Carthage Must Be Destroyed

Alan Wilkins
Ustinov Studio, Theatre Royal, Bath
(2008)

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The Ustinov's masterful revival of Alan Wilkins' Carthage Must Be Destroyed, spotlights the political wrangling within Cato's Rome. Then, as now, the skies are darkened by economic recession, and the political body is driven by spin-doctors more than by political conviction. Deals are made and broken in private ever before they become the subject of public debate; then, in the steam-filled haze of a Roman bathhouse or now on the nineteenth hole. "Any resemblance to real persons, living or dead", Wilkins writes in the programme, "is entirely inevitable".

The modern resonances keep on coming. Rome invades Carthage not because it poses any real threat, but because the spoils of war are just too tempting to pass up. "We need to create money", Cato explains, "before we can take it away". John Stahl's authoritative Cato kick-starts a PR campaign designed to engineer a public cry for war on Carthage. Waging war isn't enough for this leader: he needs to design the perfect war, so that he can emerge from it the reluctant hero. He needs the permission of a "clamour of voices". He tells his inner-circle, "Carthage must be destroyed and it starts with a whisper", alluding to the "lucrative contracts" that might reward their loyalty. And so the spin begun in private comes to manipulate public opinion and in turn, to dictate government policy.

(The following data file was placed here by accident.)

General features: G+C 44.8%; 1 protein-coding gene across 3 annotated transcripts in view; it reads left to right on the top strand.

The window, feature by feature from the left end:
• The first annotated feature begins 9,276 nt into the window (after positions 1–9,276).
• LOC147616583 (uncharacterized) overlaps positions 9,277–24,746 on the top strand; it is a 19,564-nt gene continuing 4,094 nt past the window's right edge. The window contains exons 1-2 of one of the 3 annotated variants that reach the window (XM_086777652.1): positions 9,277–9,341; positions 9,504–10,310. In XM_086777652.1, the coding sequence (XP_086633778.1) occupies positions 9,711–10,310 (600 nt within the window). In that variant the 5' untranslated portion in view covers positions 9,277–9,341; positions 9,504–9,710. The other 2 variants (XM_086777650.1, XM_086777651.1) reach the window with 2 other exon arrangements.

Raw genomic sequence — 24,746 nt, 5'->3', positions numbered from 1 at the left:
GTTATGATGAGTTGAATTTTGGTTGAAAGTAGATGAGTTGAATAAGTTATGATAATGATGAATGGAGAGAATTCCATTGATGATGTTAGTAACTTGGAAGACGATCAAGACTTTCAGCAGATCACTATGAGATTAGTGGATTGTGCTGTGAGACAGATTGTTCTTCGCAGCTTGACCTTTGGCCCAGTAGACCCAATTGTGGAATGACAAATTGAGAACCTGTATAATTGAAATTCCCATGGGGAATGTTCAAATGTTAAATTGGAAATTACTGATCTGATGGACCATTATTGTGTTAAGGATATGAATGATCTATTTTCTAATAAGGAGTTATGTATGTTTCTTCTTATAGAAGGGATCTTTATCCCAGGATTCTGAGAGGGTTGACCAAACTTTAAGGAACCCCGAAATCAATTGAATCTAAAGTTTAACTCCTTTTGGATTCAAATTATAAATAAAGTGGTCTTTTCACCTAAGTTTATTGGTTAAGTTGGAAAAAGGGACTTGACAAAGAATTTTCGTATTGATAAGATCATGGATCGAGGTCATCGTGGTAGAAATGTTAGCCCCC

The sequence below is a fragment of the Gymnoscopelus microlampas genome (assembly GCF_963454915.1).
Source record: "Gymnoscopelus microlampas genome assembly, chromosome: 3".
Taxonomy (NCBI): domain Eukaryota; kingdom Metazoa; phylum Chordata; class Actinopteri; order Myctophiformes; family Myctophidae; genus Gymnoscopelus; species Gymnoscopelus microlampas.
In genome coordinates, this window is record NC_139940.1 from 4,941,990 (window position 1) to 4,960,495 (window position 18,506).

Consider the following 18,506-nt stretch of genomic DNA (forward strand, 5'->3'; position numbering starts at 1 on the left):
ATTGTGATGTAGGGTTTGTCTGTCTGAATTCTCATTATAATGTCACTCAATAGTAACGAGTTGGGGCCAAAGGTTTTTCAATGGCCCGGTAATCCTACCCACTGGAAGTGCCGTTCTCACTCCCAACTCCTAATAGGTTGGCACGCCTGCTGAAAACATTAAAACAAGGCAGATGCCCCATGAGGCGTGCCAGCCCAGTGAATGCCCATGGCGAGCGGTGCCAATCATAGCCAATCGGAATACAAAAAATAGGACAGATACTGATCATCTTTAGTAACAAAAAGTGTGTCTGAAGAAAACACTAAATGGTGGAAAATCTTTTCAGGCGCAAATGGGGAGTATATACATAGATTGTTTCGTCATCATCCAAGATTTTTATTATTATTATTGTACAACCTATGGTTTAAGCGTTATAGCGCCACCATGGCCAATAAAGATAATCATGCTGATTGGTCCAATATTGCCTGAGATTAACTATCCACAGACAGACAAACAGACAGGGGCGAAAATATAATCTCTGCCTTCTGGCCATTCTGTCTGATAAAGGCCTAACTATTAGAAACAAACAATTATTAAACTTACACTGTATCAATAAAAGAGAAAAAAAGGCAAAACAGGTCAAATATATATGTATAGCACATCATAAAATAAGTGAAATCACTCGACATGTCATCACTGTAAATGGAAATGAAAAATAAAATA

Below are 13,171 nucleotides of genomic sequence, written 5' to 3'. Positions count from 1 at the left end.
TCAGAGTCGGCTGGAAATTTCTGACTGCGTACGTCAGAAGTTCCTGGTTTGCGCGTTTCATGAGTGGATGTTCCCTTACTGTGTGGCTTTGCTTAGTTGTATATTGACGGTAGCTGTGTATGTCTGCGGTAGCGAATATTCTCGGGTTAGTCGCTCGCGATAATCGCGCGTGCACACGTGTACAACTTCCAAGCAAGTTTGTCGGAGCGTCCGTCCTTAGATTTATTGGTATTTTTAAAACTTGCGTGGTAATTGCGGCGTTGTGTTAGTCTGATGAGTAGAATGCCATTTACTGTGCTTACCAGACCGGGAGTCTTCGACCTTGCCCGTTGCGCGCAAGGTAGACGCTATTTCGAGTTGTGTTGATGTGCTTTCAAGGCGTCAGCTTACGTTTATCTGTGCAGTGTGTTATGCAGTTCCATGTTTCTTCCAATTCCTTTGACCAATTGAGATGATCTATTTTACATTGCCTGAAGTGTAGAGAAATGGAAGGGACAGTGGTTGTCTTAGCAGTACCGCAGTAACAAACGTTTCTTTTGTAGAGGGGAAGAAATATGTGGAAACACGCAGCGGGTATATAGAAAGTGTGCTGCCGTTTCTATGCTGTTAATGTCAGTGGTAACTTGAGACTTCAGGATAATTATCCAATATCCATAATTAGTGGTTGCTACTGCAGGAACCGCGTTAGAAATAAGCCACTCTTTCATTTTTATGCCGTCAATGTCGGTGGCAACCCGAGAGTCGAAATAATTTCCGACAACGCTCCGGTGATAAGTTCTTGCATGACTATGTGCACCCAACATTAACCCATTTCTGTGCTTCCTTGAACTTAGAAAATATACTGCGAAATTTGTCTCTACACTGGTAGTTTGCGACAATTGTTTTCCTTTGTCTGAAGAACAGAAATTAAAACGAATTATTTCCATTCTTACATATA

The parallels are potent and delivered without heavy-handedness; but the real pull of Wilkins' text and Lorne Campbell's production is the humanity which drives the narrative. This is an intensely male world; homo-erotica adorns the walls, colours the conversation and underpins the social interaction. Paul Blair's conflicted Gregor is driven as much by his quest for love and his lust for beautifully-featured young boys as he is by political ambition. Blair's transformation is astounding: his naked confidence of the first act stripped from him in the second.

This is a weighty and well-considered production from a flawless cast. Campbell's sensitive direction and Wilkins' outstanding text leaves you with as many uneasy questions about the nature of love and ambition as it does war and political leadership.

At the Ustinov until December 20th

Reviewer: Allison Vale